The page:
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Mayo Clin Proc. 2003 Jan;78(1):21-33.

Review of 1027 patients with newly diagnosed multiple myeloma.

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Division of Hematology and Internal Medicine, Mayo Clinic, Rochester, Minn 55905, USA.



To determine the clinical and laboratory features of newly diagnosed multiple myeloma.


Records of all patients in whom multiple myeloma was initially diagnosed at the Mayo Clinic in Rochester, Minn, from January 1, 1985, to December 31, 1998, were reviewed.


Of the 1027 study patients, 2% were younger than 40 years, and 38% were 70 years or older. The median age was 66 years. Anemia was present initially in 73% of patients, hypercalcemia (calcium level > or = 11 mg/dL) in 13%, and a serum creatinine level of 2 mg/dL or more in 19%. The beta2-microglobulin level was increased in 75%. Serum protein electrophoresis revealed a localized band in 82% of patients, and immunoelectrophoresis or immunofixation showed a monoclonal protein in 93%. A monoclonal light chain was found in the urine in 78%. Nonsecretory myeloma was recognized in 3% of patients, whereas light-chain myeloma was present in 20%. Conventional radiographs showed an abnormality in 79%. The plasma cell labeling index was 1% or more in 34% of patients. Multivariate analysis revealed that age, plasma cell labeling index, low platelet count, serum albumin value, and the log of the creatinine value were the most important prognostic factors.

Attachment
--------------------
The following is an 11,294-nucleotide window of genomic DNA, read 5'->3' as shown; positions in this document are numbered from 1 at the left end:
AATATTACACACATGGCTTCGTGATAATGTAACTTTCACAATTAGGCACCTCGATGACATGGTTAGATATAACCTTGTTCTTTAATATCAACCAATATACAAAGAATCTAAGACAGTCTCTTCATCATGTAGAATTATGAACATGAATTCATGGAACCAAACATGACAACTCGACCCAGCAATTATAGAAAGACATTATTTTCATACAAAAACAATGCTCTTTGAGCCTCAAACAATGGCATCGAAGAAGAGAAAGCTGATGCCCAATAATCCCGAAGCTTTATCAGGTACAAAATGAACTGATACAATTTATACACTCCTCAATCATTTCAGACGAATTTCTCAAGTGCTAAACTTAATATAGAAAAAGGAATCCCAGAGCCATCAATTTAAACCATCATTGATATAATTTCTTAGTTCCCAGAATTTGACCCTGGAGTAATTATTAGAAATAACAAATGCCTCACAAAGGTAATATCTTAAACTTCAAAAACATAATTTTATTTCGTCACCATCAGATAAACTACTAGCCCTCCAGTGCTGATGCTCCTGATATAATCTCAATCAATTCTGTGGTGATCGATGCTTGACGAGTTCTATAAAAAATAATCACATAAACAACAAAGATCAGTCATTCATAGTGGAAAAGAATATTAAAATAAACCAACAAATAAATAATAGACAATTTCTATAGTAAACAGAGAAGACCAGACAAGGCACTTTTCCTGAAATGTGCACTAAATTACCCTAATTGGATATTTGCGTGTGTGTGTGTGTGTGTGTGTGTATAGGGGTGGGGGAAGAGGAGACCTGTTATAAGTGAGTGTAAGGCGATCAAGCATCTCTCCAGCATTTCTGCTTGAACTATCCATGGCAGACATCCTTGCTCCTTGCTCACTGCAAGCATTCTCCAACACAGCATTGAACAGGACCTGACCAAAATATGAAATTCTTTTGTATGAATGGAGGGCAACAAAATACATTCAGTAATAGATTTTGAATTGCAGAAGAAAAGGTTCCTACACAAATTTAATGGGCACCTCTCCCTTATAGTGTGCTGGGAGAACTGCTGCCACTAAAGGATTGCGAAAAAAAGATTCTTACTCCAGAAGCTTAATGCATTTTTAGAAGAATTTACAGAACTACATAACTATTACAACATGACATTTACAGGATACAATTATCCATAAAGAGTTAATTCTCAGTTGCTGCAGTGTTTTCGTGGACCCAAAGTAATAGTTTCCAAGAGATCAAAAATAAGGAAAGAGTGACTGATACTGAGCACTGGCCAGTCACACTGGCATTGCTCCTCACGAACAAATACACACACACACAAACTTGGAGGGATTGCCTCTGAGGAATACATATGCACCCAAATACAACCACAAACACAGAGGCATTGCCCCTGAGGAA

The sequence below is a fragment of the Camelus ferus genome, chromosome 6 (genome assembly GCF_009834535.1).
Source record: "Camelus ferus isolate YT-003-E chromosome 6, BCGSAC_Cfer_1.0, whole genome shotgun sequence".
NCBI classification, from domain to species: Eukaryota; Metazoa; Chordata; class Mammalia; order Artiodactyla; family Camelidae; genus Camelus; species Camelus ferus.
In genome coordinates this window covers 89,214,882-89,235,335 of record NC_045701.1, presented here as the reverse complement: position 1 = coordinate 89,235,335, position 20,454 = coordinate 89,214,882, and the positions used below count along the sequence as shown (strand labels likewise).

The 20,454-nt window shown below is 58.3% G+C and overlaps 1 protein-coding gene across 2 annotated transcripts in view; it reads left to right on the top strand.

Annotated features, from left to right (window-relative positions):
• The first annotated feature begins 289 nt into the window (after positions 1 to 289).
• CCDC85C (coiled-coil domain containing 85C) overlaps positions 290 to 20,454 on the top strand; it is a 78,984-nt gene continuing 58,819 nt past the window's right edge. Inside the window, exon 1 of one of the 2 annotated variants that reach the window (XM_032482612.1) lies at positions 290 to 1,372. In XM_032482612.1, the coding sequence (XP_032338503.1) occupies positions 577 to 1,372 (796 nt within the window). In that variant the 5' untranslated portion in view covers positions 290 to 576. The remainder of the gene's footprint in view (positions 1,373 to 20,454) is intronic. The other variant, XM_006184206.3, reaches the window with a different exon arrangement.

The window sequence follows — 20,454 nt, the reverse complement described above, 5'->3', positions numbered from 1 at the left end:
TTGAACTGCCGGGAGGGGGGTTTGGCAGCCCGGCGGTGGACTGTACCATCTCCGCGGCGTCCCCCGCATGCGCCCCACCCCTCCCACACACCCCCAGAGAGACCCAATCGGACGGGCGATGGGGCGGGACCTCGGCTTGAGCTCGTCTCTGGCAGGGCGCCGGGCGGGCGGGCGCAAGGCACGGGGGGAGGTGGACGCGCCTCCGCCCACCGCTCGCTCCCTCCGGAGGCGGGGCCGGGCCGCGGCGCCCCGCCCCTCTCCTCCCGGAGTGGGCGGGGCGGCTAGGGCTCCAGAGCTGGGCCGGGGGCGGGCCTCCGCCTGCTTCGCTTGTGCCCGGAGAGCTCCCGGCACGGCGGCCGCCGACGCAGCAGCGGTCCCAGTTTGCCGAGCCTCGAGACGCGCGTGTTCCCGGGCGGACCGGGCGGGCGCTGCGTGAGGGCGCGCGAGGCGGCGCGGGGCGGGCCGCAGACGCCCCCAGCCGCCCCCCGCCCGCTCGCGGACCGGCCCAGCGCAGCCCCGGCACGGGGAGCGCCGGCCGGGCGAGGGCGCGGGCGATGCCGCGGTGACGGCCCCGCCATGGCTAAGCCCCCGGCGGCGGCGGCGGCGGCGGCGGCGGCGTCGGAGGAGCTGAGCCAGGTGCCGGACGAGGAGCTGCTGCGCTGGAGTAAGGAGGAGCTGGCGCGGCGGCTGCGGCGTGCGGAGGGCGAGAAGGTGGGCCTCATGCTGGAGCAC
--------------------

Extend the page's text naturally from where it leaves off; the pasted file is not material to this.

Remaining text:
The median duration of survival was 33 months and did not improve from 1985 through 1998.

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